Man regrets another milestone missed
Gary Ritch gave up his daughter, Harlie Brook Carter, for adoption when she was only 2. He missed out on the milestones in her life, but he was there on June 4, 2010, when the SBI came out to tell him one of two bodies found in a burned-out Ford Mustang off Power House Road in Rhodhiss may have been Harlie's. Ritch got a sick feeling in the pit of his stomach.
"I knew that was her," he said. "That was her Mustang they found, it was a convertible."
Now, Ritch says he missed another milestone. He said he was not told that one of the three men connected to Carter's death, 22-year-old Dylan Shane Teeters, would be in Caldwell Superior Court on Tuesday to plead guilty to accessory after the fact of first-degree murder. Teeters, who helped set fire to the car in an attempt to destroy evidence of the killing, was sentenced to eight years four months to 11 1/2 years in prison.
Ritch was himself in prison, serving seven months for driving while impaired, when the man who killed Carter, Justin Ray Hester, 26, was convicted Feb. 11 of two counts of first-degree murder and was sentenced to two consecutive life terms without parole, and when another man who set fire to the car, Matthew Bradley Powell, 24, was convicted May 20 on two counts of accessory after the fact of first-degree murder and was sentenced to between 11 and 15 years in prison.
Ritch didn't want to miss this hearing too.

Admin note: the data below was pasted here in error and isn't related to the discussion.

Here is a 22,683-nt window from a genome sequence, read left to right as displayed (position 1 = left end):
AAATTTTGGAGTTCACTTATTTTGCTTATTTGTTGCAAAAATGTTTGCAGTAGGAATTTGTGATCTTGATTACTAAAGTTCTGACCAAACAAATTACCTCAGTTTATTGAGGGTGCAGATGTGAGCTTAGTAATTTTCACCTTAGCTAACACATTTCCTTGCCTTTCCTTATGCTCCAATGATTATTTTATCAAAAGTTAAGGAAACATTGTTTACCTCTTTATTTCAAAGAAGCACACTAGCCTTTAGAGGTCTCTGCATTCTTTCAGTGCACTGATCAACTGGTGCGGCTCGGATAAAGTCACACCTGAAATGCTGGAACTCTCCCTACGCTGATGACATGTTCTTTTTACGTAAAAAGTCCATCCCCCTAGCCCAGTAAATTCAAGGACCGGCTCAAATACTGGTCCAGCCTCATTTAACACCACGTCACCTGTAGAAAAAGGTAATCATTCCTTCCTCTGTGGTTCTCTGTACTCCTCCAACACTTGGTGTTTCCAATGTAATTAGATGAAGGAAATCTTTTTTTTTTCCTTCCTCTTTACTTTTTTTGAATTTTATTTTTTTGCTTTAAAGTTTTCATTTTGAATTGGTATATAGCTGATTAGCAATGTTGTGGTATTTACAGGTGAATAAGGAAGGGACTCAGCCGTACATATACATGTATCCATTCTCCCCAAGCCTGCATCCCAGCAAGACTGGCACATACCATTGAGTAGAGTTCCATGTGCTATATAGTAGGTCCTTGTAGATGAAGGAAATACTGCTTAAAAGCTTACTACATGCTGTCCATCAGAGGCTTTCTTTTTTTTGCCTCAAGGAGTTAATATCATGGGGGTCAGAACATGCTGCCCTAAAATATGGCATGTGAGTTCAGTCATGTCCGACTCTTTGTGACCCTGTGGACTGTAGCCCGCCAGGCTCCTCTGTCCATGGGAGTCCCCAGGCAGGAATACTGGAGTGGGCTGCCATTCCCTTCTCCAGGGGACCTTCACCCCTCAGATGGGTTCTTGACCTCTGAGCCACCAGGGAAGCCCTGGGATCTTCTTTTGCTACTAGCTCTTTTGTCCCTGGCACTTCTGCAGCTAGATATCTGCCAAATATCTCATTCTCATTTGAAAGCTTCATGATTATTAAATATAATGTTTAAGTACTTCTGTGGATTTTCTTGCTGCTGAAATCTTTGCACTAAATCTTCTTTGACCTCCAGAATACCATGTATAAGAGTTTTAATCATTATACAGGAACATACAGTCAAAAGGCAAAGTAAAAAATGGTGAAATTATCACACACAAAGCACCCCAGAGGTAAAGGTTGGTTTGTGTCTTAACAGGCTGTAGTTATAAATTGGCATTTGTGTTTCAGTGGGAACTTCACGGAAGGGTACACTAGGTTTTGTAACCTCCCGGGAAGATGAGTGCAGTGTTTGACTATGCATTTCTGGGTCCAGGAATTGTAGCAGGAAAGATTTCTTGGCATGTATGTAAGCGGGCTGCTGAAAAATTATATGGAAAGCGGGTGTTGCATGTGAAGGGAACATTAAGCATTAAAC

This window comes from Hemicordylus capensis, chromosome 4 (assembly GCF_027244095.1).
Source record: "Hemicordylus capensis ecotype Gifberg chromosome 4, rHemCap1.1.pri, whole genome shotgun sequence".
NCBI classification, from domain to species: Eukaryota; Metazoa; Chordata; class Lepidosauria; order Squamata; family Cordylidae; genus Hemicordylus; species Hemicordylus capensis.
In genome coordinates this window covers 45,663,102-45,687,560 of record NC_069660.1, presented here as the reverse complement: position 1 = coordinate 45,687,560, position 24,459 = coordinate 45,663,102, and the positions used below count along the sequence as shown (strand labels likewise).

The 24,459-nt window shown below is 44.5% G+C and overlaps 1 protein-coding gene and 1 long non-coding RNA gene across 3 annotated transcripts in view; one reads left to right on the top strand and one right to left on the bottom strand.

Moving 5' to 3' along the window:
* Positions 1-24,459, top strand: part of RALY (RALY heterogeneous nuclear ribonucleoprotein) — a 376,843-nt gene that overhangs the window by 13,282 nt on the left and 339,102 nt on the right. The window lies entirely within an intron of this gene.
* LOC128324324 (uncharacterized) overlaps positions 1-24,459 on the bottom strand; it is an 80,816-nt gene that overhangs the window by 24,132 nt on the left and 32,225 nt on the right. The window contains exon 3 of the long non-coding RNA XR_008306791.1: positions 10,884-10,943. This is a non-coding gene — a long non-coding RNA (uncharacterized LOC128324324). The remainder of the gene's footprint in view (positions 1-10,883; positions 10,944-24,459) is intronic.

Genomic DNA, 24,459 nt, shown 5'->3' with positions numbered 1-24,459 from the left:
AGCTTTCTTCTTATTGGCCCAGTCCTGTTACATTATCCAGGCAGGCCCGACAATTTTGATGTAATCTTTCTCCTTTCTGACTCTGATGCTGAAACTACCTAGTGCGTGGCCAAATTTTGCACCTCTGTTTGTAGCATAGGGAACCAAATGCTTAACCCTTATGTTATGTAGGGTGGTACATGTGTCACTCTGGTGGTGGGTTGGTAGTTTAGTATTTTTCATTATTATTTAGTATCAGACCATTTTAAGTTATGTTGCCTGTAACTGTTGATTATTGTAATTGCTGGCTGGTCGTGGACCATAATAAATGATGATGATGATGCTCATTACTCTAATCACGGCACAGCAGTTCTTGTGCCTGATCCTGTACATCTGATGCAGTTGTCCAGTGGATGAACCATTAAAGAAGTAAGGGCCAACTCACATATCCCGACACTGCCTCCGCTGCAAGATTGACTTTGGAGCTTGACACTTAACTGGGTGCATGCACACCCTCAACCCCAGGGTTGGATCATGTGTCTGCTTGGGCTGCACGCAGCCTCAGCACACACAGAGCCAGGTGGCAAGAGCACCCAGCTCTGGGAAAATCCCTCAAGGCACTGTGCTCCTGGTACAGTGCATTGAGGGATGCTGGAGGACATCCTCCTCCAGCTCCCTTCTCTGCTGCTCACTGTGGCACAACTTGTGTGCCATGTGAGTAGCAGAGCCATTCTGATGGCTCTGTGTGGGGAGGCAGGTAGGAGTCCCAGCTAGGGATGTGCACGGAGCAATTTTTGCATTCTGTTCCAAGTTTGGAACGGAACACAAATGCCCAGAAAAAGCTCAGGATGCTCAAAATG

"I wanted to see the look on his face when he was being sentenced," Ritch said. "They left us all in the dark. I found out Tuesday evening when my daughter Natasha called and told me she found out on the Internet."
Ritch, 47, said he had called the district attorney's office, the Caldwell County Sheriff's Office and the Caldwell County Clerk of Court's office and asked to be notified when Teeter's case came up in court.
"The DA's office had notified Harlie's adoptive parents through each stage along the process, and they attended the plea hearing," District Attorney Jay Gaither said. Gaither declined to talk about Ritch's situation.
The amount of time Teeter will spend in prison added to Ritch's frustration.
"It was like a slap on the wrist," he said. "I don't know how these boys got by with what they did. They'll be able to go outside, eat, watch TV in prison. They will have the rest of their lives once they get out."